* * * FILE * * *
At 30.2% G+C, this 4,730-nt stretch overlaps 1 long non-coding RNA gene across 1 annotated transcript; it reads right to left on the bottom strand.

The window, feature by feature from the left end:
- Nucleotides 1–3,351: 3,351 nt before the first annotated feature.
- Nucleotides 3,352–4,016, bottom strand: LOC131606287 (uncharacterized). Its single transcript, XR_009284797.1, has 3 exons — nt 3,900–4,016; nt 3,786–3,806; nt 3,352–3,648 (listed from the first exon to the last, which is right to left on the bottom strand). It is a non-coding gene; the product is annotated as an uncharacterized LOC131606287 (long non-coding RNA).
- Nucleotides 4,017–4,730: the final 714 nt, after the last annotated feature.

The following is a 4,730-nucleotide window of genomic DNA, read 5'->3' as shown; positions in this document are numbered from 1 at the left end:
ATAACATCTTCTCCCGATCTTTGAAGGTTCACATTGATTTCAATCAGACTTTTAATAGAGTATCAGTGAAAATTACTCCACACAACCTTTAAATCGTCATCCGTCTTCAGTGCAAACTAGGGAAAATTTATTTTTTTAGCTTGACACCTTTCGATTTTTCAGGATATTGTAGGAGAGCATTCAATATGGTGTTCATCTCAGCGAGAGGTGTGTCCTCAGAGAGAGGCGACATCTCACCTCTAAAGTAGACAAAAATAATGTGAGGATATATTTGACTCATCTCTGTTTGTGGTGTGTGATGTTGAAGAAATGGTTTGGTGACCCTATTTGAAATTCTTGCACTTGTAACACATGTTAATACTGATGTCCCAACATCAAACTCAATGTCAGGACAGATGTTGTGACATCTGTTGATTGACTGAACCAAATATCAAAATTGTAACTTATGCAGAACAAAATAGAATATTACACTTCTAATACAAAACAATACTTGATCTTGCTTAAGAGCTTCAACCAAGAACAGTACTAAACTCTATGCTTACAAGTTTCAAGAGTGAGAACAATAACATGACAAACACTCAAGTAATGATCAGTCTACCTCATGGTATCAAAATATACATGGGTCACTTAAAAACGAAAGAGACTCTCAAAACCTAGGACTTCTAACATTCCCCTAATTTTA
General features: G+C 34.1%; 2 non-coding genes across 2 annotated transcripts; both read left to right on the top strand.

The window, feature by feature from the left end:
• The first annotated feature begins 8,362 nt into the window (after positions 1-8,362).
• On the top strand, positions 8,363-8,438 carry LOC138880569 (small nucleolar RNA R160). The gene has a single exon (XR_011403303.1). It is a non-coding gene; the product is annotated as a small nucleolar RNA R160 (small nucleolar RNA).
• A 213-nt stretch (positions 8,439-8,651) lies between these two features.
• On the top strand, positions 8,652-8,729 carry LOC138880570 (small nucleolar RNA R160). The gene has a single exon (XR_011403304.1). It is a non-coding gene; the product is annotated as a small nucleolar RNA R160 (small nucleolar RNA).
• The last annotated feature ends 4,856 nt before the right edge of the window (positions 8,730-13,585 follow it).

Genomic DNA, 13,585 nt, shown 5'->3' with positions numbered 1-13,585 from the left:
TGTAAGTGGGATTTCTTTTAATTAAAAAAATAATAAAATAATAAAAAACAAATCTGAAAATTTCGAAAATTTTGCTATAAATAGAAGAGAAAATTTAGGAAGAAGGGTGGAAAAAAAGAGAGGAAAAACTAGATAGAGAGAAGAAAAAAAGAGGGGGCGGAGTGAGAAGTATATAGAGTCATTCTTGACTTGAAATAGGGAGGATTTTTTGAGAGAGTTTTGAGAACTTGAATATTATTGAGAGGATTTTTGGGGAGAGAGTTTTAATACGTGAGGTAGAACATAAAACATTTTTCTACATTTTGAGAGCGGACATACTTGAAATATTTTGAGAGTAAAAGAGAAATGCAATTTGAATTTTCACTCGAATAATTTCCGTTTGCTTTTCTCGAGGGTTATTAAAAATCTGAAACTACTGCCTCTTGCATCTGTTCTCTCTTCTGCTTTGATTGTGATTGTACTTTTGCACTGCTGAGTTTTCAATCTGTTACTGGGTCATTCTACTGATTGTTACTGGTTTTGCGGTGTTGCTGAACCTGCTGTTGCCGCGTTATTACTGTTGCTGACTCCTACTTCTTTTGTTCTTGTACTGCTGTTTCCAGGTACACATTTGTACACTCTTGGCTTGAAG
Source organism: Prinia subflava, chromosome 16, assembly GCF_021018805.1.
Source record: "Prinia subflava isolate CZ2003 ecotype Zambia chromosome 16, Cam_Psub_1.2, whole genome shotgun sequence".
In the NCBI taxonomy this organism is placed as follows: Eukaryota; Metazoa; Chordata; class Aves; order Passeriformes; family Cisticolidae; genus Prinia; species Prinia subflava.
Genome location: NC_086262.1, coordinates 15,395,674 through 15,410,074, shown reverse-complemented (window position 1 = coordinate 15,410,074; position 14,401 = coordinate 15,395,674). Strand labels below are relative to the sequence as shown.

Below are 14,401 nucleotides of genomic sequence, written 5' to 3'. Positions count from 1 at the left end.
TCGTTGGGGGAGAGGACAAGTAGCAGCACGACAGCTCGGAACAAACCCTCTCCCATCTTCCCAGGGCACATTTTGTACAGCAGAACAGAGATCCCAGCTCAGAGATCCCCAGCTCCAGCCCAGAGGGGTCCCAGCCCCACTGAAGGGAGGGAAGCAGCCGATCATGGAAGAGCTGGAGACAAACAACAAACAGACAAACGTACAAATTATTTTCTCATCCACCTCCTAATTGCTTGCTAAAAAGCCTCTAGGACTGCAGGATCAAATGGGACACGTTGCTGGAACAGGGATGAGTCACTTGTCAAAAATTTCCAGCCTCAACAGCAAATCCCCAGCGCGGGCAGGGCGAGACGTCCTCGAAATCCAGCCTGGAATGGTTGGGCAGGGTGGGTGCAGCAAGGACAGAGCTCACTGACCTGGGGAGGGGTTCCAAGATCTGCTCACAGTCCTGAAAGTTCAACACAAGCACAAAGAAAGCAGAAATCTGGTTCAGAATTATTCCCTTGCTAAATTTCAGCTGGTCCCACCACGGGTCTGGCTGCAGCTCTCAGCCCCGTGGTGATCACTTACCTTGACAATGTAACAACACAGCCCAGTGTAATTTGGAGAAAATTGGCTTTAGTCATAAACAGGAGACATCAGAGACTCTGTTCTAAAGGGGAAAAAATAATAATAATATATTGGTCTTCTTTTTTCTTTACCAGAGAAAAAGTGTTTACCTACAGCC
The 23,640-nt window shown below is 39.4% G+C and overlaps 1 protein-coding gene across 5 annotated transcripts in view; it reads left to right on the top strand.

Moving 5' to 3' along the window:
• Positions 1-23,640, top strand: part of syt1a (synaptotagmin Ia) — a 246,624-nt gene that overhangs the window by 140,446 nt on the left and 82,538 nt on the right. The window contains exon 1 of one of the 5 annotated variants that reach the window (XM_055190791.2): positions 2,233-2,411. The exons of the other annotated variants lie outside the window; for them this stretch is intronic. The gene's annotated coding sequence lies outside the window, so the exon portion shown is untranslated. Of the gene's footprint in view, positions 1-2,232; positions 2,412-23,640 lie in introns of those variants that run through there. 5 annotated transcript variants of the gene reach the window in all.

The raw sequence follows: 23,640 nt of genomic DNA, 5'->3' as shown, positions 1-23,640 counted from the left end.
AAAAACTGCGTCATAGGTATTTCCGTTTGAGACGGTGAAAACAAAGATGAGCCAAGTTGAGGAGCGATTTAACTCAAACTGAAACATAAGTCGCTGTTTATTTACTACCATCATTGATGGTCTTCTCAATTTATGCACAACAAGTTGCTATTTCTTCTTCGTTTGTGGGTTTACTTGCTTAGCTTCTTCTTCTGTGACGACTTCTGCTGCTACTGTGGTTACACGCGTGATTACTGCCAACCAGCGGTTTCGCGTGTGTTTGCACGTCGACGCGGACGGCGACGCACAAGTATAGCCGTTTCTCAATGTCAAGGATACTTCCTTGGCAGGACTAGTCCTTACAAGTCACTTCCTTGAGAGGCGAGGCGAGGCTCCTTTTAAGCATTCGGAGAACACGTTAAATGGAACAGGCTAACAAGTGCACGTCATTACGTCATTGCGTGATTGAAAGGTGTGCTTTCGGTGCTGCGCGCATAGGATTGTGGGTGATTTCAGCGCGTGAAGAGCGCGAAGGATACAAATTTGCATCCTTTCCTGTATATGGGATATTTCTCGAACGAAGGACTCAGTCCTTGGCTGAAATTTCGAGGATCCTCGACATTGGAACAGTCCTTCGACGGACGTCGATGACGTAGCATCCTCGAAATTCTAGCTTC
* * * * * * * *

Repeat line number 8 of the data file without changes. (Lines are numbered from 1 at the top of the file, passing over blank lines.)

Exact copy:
General features: G+C 34.1%; 2 non-coding genes across 2 annotated transcripts; both read left to right on the top strand.